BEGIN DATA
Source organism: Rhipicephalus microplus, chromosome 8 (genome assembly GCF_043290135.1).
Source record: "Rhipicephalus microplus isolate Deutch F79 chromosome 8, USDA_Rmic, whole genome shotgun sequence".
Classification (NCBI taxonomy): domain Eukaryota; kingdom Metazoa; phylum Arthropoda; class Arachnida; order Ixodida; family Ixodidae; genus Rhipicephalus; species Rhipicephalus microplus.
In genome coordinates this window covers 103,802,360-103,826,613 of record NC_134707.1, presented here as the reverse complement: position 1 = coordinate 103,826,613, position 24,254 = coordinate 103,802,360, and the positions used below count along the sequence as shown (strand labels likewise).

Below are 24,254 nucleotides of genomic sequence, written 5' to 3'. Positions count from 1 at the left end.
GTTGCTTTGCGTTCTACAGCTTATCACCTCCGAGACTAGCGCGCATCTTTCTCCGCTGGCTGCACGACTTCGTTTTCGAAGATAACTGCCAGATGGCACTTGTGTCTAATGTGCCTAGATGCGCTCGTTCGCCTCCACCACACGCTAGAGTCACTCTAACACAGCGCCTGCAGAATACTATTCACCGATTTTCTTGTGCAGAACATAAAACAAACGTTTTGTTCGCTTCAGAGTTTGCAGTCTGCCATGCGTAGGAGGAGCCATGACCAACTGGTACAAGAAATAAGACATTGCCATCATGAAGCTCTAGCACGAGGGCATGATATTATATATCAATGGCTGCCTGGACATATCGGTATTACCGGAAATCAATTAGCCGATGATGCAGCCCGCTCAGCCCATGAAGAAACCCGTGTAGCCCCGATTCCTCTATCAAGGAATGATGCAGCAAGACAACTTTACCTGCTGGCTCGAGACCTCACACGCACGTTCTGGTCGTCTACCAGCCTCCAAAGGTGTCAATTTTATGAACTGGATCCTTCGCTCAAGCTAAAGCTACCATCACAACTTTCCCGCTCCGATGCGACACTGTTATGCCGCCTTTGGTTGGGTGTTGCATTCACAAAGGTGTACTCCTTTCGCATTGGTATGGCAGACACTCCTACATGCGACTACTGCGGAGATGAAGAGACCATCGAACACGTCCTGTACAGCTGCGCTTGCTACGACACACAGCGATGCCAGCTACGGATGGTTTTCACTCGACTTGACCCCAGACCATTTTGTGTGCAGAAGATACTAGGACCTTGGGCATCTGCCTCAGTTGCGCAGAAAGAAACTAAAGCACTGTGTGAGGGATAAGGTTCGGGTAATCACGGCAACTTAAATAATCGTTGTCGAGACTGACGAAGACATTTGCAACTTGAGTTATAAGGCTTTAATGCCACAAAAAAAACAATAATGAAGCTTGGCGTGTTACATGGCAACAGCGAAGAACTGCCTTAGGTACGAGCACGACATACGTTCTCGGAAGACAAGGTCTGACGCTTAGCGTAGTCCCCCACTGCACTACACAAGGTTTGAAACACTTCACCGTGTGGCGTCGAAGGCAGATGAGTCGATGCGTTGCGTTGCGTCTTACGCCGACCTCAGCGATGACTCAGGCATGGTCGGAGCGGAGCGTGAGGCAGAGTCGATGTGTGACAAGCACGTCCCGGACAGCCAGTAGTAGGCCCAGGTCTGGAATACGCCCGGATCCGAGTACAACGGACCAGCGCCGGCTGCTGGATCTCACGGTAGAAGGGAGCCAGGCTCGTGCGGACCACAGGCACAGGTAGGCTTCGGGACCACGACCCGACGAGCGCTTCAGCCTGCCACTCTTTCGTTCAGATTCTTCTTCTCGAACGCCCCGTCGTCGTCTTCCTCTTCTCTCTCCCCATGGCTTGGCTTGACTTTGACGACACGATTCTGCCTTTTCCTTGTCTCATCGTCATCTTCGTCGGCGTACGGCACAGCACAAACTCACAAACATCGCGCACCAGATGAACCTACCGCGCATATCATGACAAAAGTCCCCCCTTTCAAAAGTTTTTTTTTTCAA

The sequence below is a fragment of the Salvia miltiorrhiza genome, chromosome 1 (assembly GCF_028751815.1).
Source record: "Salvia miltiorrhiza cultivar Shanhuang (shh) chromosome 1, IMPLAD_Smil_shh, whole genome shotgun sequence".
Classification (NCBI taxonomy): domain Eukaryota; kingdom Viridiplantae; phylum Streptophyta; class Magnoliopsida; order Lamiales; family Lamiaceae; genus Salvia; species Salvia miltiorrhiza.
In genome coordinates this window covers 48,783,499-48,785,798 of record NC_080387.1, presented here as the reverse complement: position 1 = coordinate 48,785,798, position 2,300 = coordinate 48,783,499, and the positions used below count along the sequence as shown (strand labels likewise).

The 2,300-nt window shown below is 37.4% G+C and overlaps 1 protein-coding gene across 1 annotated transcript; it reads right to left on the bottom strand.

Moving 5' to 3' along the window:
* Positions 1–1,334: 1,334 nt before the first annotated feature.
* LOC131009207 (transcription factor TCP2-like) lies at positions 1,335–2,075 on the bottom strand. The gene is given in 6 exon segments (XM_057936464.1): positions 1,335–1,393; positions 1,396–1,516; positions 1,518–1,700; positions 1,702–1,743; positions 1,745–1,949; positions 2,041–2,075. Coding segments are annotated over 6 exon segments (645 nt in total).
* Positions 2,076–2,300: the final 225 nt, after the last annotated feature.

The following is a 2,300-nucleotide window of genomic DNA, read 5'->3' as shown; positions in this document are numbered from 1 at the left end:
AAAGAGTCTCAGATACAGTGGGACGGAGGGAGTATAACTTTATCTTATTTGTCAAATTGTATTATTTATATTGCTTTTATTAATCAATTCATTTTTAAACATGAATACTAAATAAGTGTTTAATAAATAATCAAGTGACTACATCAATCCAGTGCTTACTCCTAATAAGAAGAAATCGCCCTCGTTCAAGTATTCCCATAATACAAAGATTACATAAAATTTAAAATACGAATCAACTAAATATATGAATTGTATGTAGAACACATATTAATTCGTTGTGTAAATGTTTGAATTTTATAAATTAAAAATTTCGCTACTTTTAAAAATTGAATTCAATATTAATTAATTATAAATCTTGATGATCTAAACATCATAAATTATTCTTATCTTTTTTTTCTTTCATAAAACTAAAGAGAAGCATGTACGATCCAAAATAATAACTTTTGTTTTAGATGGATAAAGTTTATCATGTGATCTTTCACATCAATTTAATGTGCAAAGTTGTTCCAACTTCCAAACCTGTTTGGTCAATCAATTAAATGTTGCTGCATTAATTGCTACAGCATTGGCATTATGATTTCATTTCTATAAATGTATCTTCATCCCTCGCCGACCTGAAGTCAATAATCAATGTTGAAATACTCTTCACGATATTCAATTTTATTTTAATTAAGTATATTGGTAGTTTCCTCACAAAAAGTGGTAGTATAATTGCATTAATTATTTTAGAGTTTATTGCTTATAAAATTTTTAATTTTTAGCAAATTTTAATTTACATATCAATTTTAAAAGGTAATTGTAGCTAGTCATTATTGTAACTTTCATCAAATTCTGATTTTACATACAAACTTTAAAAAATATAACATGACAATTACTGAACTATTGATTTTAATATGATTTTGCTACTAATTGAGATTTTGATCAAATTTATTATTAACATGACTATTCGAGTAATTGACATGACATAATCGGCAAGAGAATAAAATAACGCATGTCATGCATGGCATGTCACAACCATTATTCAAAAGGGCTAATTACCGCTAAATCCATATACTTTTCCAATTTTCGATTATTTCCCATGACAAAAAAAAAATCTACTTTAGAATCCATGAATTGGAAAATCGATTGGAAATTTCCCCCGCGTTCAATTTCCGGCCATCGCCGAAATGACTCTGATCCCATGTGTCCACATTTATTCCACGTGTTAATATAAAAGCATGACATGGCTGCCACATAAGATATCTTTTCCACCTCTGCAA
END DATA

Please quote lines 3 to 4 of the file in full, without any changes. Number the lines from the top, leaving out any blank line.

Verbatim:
Classification (NCBI taxonomy): domain Eukaryota; kingdom Metazoa; phylum Arthropoda; class Arachnida; order Ixodida; family Ixodidae; genus Rhipicephalus; species Rhipicephalus microplus.
In genome coordinates this window covers 103,802,360-103,826,613 of record NC_134707.1, presented here as the reverse complement: position 1 = coordinate 103,826,613, position 24,254 = coordinate 103,802,360, and the positions used below count along the sequence as shown (strand labels likewise).